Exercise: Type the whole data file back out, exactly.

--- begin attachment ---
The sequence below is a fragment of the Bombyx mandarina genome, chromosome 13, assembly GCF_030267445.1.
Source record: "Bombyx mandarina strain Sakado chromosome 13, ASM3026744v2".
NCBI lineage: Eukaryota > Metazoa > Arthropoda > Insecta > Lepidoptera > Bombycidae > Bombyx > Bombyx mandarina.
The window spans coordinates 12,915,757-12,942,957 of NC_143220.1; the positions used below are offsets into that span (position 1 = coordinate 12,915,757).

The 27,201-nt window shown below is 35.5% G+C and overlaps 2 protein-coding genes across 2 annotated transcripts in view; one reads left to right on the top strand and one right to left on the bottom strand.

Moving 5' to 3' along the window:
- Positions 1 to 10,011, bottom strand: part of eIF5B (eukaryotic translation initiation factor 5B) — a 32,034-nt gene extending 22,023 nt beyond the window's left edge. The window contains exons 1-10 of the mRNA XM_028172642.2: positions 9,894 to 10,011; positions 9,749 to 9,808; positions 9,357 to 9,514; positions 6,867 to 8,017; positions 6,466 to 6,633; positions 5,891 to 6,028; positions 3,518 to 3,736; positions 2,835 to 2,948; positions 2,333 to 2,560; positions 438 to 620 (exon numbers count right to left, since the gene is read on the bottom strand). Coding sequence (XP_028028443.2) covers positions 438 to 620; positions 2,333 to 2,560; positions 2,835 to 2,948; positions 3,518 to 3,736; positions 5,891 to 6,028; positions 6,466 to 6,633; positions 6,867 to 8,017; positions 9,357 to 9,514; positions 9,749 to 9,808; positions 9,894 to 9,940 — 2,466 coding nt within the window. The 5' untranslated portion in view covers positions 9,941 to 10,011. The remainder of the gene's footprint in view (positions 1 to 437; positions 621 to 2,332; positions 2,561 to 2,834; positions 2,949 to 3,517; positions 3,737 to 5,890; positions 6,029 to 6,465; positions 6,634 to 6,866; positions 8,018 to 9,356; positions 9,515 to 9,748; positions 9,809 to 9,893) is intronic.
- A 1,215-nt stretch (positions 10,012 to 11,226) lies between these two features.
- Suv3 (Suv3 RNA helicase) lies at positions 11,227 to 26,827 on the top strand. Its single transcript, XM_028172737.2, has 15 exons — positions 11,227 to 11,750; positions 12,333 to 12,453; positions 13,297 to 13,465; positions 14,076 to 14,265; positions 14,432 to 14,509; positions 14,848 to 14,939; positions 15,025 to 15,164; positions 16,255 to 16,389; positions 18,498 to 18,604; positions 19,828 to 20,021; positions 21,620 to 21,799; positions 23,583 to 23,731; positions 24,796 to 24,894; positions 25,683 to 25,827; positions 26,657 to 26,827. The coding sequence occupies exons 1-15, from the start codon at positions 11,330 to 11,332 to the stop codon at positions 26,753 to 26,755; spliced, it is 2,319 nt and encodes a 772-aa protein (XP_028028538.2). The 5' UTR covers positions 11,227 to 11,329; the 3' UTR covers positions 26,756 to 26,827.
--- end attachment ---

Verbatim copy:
The sequence below is a fragment of the Bombyx mandarina genome, chromosome 13, assembly GCF_030267445.1.
Source record: "Bombyx mandarina strain Sakado chromosome 13, ASM3026744v2".
NCBI lineage: Eukaryota > Metazoa > Arthropoda > Insecta > Lepidoptera > Bombycidae > Bombyx > Bombyx mandarina.
The window spans coordinates 12,915,757-12,942,957 of NC_143220.1; the positions used below are offsets into that span (position 1 = coordinate 12,915,757).

The 27,201-nt window shown below is 35.5% G+C and overlaps 2 protein-coding genes across 2 annotated transcripts in view; one reads left to right on the top strand and one right to left on the bottom strand.

Moving 5' to 3' along the window:
- Positions 1 to 10,011, bottom strand: part of eIF5B (eukaryotic translation initiation factor 5B) — a 32,034-nt gene extending 22,023 nt beyond the window's left edge. The window contains exons 1-10 of the mRNA XM_028172642.2: positions 9,894 to 10,011; positions 9,749 to 9,808; positions 9,357 to 9,514; positions 6,867 to 8,017; positions 6,466 to 6,633; positions 5,891 to 6,028; positions 3,518 to 3,736; positions 2,835 to 2,948; positions 2,333 to 2,560; positions 438 to 620 (exon numbers count right to left, since the gene is read on the bottom strand). Coding sequence (XP_028028443.2) covers positions 438 to 620; positions 2,333 to 2,560; positions 2,835 to 2,948; positions 3,518 to 3,736; positions 5,891 to 6,028; positions 6,466 to 6,633; positions 6,867 to 8,017; positions 9,357 to 9,514; positions 9,749 to 9,808; positions 9,894 to 9,940 — 2,466 coding nt within the window. The 5' untranslated portion in view covers positions 9,941 to 10,011. The remainder of the gene's footprint in view (positions 1 to 437; positions 621 to 2,332; positions 2,561 to 2,834; positions 2,949 to 3,517; positions 3,737 to 5,890; positions 6,029 to 6,465; positions 6,634 to 6,866; positions 8,018 to 9,356; positions 9,515 to 9,748; positions 9,809 to 9,893) is intronic.
- A 1,215-nt stretch (positions 10,012 to 11,226) lies between these two features.
- Suv3 (Suv3 RNA helicase) lies at positions 11,227 to 26,827 on the top strand. Its single transcript, XM_028172737.2, has 15 exons — positions 11,227 to 11,750; positions 12,333 to 12,453; positions 13,297 to 13,465; positions 14,076 to 14,265; positions 14,432 to 14,509; positions 14,848 to 14,939; positions 15,025 to 15,164; positions 16,255 to 16,389; positions 18,498 to 18,604; positions 19,828 to 20,021; positions 21,620 to 21,799; positions 23,583 to 23,731; positions 24,796 to 24,894; positions 25,683 to 25,827; positions 26,657 to 26,827. The coding sequence occupies exons 1-15, from the start codon at positions 11,330 to 11,332 to the stop codon at positions 26,753 to 26,755; spliced, it is 2,319 nt and encodes a 772-aa protein (XP_028028538.2). The 5' UTR covers positions 11,227 to 11,329; the 3' UTR covers positions 26,756 to 26,827.